We may not want to admit it, but we (as a society) are much more prone to thinking of bodies in this way, in this negative light that ties the body to a negative materiality.  For Gnostics, salvation ultimately ended in the release from the body and the ascent of the pure soul.  

Despite its ravaging popularity, even to the point of being a distinct part of our philosophical inheritance, the Gnostic notion of the body is utterly different from the one offered in Christ and in our marriage to Him.  

The marriage rites, which quote from Genesis (something we will talk about next week), tell us that the couple “cleaves” to each other.  The couple, that is, literally physically attach to each other (yes, that means what you think it means).  The resurrection and the ascension, the moments in which God raises both Christ and humanity with Him, are bodily acts, and in that vein give our bodies a substantive meaning – a positive meaning.  

Further, the ascension, which is the visible sign of the unity of the Trinity in which all of humanity is invited to participate, actually makes our material lives good.  The goodness of the body of Christ, raised into active participation in the unity of love and grace, raises our bodies into that goodness as well.  When Christ returns from the dead in the physical body that was nailed to the cross, the bodies we have were given a good meaning. 

The resurrection, assured in the ascension, makes the bodies we have important conduits of grace.  Grace comes not in a disembodied, vaporous form, but in the substantive body of Christ. That body was made naked and vulnerable to us, such that we might “see the Father” (John 14:9).  The vulnerability of Christ’s body is a sign to us of the goodness of our own vulnerability.  And remember, the body the disciples see after the resurrection – it’s still vulnerable.  Jesus urges Thomas to “put your finger here; see my pierced hands.  Reach out your hand and put it into my side” (John 20:27).  

Nowhere is the vulnerability of our bodies more evident than in marriage.  

Thus, all the acts of marriage, and especially sex, are the truly parabolic moments that signify a couple’s reflection of the Trinity.  We have to remember that the Trinity, whose love we attempt to reflect in marriage, is the constant self-disclosure and love and grace to itself, which requires of it an absolute vulnerability.  Each of the members of the Trinity is always already open and vulnerable to the others.  

When we open ourselves to others (literally and metaphorically) and become vulnerable, our three-way relationship with us, our partner, and God becomes intelligible.  Our nakedness takes on a theological meaning, because it reflects the same nakedness that binds the Trinity together.  

Thus, marriage is not only an outward sign of an inward grace, but a physical sign of a bodily grace.  God, who is all in all through Christ in the unity of the Spirit, cannot help but raise our bodies, too.  It is only from that stance that we can begin to evaluate, in a Christian sense, the goodness, or not, of nuptial unity.  That is, if we are to evaluate marriages as a church, then this positive understanding of the goodness of our bodies and the reflection of the Trinity that is a centerpiece of the sanctifying function that marriages serve for the community called the Church.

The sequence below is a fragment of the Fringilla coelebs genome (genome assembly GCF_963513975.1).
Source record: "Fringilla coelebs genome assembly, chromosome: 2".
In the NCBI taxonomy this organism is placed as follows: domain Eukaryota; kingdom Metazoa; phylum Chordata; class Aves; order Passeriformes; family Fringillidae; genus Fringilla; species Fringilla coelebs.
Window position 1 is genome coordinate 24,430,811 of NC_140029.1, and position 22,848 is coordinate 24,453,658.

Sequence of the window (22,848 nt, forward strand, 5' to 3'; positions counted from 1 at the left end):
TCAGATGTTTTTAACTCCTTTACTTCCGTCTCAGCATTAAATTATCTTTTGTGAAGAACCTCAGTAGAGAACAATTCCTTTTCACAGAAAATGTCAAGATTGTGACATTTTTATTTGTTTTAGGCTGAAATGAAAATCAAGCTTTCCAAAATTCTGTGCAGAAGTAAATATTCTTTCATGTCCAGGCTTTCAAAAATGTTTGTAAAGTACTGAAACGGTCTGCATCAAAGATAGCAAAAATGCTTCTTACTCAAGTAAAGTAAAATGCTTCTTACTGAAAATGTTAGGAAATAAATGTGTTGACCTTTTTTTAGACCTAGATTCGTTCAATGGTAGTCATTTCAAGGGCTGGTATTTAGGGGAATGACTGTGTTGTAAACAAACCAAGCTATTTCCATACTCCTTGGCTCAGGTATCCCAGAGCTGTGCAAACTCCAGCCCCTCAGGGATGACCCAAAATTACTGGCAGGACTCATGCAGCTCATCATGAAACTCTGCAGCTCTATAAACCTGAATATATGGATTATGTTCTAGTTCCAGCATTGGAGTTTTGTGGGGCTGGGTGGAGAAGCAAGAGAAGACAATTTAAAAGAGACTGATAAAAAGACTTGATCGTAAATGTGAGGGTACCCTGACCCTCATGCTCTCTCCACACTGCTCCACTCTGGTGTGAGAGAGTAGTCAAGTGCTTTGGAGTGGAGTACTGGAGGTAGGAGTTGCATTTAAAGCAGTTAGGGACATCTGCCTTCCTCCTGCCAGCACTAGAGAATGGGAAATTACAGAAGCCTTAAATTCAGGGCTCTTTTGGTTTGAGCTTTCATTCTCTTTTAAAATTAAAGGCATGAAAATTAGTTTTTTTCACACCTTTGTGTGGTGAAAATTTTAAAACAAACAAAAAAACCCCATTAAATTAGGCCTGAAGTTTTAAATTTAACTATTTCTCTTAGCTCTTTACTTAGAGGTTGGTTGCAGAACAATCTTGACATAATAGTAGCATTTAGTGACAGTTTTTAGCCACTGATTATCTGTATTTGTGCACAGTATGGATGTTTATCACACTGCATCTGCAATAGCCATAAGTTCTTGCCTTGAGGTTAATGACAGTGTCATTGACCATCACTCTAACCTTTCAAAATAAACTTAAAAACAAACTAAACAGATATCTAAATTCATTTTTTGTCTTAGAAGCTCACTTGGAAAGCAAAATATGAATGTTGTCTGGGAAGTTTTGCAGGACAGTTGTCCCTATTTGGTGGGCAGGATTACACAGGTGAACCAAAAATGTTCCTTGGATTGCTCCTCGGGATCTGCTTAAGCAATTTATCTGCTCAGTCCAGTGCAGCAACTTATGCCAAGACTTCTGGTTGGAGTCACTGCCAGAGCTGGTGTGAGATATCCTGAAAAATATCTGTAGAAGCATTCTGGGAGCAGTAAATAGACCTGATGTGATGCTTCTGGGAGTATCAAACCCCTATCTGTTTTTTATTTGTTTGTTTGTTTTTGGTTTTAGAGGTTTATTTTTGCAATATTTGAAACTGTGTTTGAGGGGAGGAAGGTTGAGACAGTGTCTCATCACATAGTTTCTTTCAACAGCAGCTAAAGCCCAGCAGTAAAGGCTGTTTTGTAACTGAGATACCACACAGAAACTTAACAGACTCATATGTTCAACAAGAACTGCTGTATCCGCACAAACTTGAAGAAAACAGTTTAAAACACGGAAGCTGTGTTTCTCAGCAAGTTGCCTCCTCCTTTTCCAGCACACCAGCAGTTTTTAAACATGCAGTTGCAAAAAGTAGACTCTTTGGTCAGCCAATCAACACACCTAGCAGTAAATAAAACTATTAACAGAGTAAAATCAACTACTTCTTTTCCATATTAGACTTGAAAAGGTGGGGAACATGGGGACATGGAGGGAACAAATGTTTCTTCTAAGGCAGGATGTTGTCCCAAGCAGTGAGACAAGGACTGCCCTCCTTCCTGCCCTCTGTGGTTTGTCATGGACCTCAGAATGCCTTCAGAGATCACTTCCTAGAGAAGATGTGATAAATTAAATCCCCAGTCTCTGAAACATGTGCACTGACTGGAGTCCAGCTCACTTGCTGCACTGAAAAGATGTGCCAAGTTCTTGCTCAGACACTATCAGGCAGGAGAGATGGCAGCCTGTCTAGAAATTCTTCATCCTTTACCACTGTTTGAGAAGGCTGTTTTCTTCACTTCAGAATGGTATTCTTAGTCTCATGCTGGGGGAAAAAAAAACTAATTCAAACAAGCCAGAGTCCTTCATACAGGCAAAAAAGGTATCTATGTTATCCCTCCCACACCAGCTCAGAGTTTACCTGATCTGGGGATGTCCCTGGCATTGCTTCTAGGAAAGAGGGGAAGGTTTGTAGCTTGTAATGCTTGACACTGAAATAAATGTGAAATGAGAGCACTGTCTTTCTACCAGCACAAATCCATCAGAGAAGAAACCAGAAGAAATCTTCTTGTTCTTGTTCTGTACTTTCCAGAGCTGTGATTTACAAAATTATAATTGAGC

That grace, moreover, is the means by which marriages become sanctifying bonds given as a gift to the Church for its edification.  More on that next week.  To end, I want to offer you a “Charge for a Wedding,” written by Eugene F. Rogers, a theologian who was my first teacher at UVA, which does not depend on male-female normativity for the coherence of Christian marriage:  

“Dearly beloved: we have come together in the presence of God to witness and bless the joining together of these God’s human creatures, [x and y], in Holy Matrimony.  Marriage signifies the mystery of the love that God bears for human beings, in that God desires, befriends, and keeps faith with us.  That love is mysterious to us in that, unlike us, God just is love, an interior community, never lonely, already rich.  That love is open to us in that God desires, befriends, and keeps faith in God’s very self, as these two desire, befriend, and keep faith with each other.  And God’s Spirit internally witnesses and blesses and keeps faith with the love in God as today we externally witness and bless the love of these two human creatures in God’s image.  Today the celebration, blessing, and witnessing of this wedding catch us up into a parable of the inner love and life of God.” 

I’m leading a Bible Study on Scripture and Sexuality in my congregation this summer. For the second session (since I was traveling), participants watched a video conversation I had with Dr. David Fitch of the Northern Seminary about how Christians can discern the debate around human sexuality without participating in the antagonisms which exist outside the Church in the larger culture.